Any child of the 1980’s will now be instantly transported to a tv set where a look of bewilderment appears on Inspector Gadget’s boss’s face just as the message explodes. For that nostalgic moment, you’re welcome.
I never thought I would be quoting Inspector Gadget in a law posting…and yet here we are. If this doesn’t tell you that litigation keeps you on your toes, I don’t know what will.
Three relatively new applications, Cyber Dust, Snapchat, and Tiger Text, all do essentially the same thing – they attempt to permanently delete a message after a set period of time. For Snapchat and Cyber Dust, this time is pre-determined. For Tiger Text, the user can set the time for self-destruction.
Are these programs affecting a party’s obligation to disclose information and documents? Are these programs any different than shredding an internal memo or sticky note?
In my opinion, the Rules of Civil Procedure actually govern this situation. I would argue that a party would be required to note in Schedule C of their Affidavit of Documents that they had conversations on a program that self deletes the messages. Counsel could follow up by exploring why a party uses such programs and could seek to rely on spoliation to draw an inference that the information would not be helpful.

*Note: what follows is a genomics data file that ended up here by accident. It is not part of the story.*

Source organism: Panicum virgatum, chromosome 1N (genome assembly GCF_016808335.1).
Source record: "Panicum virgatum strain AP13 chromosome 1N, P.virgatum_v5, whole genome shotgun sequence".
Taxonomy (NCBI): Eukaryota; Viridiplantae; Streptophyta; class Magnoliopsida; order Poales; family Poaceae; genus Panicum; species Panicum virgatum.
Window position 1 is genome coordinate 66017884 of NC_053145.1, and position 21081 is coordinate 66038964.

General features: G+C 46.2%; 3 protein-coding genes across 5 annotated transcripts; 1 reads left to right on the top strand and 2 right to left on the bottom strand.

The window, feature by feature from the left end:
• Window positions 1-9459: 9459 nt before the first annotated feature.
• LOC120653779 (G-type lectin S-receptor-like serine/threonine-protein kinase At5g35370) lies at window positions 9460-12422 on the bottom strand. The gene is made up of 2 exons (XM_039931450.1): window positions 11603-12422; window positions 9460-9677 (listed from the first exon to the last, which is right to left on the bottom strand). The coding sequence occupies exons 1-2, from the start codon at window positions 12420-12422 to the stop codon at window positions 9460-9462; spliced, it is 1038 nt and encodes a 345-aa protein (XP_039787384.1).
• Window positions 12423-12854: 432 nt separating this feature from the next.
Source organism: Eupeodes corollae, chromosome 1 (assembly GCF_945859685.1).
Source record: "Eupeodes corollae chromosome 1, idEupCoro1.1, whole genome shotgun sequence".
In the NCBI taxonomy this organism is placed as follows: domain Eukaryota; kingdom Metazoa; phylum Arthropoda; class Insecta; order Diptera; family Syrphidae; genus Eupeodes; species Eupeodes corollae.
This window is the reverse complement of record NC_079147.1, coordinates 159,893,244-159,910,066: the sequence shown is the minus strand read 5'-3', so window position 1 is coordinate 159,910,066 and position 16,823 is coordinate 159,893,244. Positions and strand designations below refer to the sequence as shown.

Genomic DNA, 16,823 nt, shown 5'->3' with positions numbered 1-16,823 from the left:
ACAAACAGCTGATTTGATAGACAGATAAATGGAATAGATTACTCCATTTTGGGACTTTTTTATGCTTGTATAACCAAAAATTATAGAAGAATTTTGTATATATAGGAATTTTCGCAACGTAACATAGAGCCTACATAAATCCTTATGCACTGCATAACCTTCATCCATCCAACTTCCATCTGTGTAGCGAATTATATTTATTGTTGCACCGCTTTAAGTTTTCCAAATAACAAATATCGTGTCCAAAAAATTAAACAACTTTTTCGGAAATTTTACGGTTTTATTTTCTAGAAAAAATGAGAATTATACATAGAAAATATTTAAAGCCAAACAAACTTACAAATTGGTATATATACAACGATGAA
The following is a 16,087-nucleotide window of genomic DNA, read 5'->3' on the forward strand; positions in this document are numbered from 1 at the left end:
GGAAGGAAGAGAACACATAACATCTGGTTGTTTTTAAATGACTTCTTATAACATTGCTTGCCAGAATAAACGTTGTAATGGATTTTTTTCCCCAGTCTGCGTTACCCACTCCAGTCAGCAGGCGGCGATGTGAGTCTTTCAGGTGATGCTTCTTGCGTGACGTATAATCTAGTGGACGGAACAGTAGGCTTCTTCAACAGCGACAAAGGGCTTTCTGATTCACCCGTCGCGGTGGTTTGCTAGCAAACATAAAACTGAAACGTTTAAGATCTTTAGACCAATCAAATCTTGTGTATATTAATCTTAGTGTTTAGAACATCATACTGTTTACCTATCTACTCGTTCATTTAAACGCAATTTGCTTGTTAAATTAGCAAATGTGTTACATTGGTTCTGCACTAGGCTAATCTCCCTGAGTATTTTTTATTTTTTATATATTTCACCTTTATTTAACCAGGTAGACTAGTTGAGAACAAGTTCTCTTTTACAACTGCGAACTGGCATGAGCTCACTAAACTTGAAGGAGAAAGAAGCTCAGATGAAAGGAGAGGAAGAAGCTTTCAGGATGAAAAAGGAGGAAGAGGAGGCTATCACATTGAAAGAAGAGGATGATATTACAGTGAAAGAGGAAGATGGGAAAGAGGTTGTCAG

The key to spoliation is intent. Specifically, did the party intend to delete information for the purpose of affecting future litigation and denying information that would be detrimental to their cause? I would suggest that the use of the program itself should create a rebuttable presumption that the party intended to destroy information.
I anticipate this will become an issue in Ontario shortly. It is not permissible to set Outlook to automatically delete emails; beyond a purely technical sense how is automatic instant messaging any different?
Please don’t crumple this posting into any unsuspecting garbage cans or mailboxes. Your boss thanks you.